OC School Board Member: SSA To Help Dismantle Pub. Ed.
HILLSBOROUGH – While our nation’s senators debate one of the first major education bills in a decade, one local education board member is speaking up.
“At this point, I would prefer to have a little bit more federal involvement because of the direction our state is going in right now,” Sanders says. “With some of the things they’ve passed, they’re hurting public education.”
That’s Orange County Board of Education member, Lawrence Sanders, a member of Orange County’s Board of Education, who says he opposes the Student Success Act (SSA) because of the state of education in North Carolina.
The SSA, passed by the U.S. House last week, would undo many of the federal guidelines for schools set out in a 2002 law, No Child Left Behind. These guidelines include how to evaluate schools, how to spend federal money on certain aspects of schools, and how to handle a failing school.
With guidelines for how to evaluate schools going back to states, Sanders says he’s is not optimistic about how the new process would go.
“I’m just not sure how that’s going to be handled when you look at the state of North Carolina,” Sanders says. “Right now, there’s not a lot of support being shown to teachers.”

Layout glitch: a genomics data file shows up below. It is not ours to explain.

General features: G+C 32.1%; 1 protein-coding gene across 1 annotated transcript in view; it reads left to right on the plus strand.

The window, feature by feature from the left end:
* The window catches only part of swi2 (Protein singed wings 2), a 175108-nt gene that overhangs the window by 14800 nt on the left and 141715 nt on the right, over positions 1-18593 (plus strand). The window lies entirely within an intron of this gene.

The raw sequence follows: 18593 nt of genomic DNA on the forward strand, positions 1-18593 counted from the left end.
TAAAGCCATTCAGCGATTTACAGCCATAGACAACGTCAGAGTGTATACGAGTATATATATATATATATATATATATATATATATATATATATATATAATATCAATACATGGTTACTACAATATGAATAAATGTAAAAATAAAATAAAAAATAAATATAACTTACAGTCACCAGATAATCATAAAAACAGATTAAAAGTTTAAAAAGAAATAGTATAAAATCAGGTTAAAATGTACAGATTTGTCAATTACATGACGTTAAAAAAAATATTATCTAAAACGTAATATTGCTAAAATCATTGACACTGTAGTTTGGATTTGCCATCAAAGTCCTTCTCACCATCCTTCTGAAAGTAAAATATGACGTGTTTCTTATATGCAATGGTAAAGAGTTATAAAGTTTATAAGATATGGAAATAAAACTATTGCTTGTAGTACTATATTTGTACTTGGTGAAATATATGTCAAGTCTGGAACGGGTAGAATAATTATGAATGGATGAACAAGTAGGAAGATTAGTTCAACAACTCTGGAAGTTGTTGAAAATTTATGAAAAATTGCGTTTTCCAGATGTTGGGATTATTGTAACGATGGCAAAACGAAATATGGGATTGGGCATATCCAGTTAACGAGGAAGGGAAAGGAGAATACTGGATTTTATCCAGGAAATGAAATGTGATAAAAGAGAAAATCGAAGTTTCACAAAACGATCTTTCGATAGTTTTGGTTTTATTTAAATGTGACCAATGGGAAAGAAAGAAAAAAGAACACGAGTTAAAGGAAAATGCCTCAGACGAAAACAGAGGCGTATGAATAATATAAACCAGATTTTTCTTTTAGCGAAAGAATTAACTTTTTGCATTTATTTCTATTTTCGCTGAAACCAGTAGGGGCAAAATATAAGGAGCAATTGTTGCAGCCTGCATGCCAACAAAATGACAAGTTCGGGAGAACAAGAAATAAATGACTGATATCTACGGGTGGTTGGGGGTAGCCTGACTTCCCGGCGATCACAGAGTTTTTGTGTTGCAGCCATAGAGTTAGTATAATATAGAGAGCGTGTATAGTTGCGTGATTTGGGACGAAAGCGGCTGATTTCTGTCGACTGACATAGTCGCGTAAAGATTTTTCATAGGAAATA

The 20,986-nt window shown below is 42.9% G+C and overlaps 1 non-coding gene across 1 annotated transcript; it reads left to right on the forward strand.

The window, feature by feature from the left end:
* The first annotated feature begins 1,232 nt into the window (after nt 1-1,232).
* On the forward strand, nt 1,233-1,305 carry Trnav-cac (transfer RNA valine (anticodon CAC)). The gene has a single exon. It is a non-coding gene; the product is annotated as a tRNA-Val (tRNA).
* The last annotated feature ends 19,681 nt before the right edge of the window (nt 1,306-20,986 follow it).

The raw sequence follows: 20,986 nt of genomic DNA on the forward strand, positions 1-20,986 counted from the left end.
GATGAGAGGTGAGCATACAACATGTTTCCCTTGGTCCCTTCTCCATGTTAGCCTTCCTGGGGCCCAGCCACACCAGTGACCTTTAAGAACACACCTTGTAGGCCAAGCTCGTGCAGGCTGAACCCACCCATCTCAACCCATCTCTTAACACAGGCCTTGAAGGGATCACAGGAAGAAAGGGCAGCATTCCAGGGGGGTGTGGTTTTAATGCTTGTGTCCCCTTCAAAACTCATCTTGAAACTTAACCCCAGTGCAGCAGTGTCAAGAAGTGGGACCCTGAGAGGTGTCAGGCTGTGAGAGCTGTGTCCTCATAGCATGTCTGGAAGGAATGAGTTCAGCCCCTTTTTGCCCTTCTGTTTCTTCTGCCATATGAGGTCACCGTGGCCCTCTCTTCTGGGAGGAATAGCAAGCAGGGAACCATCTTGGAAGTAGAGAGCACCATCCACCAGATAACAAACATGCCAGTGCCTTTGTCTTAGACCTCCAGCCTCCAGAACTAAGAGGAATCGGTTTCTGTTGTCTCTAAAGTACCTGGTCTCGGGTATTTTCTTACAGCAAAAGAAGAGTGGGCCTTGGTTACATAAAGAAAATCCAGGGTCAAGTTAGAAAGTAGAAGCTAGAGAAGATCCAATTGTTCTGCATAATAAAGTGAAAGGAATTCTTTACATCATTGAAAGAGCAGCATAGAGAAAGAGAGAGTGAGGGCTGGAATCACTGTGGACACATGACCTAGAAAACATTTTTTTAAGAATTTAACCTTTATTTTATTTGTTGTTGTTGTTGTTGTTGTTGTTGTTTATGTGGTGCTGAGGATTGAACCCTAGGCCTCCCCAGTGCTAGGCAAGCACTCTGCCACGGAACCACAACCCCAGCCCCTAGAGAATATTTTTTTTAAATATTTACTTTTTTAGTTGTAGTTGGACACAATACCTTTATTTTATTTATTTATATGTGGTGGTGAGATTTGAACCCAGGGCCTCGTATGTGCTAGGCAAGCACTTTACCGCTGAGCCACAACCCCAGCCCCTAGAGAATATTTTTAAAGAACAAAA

On top of that, Sanders says the SSA does not help states move away from using testing as the main assessment metric.
“It continues to have the emphasis on the testing. What that does is have teachers focus a lot more on testing than they should,” Sanders says.
In addition, the SSA keeps federal education spending at the sequester rates, which Sanders says would lead to a cut of about $1 billion nationally.
“To some degree, it’s going to translate down to some dollars being lost for OrangeCounty schools as well,” Sanders says.
Sanders calls the SSA part of a nationwide effort to dismantle public education.
“It’s all, to me, an effort to continue to promote charter schools, especially those run by for-profit organizations,” Sanders says. “As well as the voucher program, which I refuse to believe will help poor or disabled or non-English speaking students.”
The bill, divided along party lines in the House, is now heading to the Senate, where the Democratic majority has its own education bill.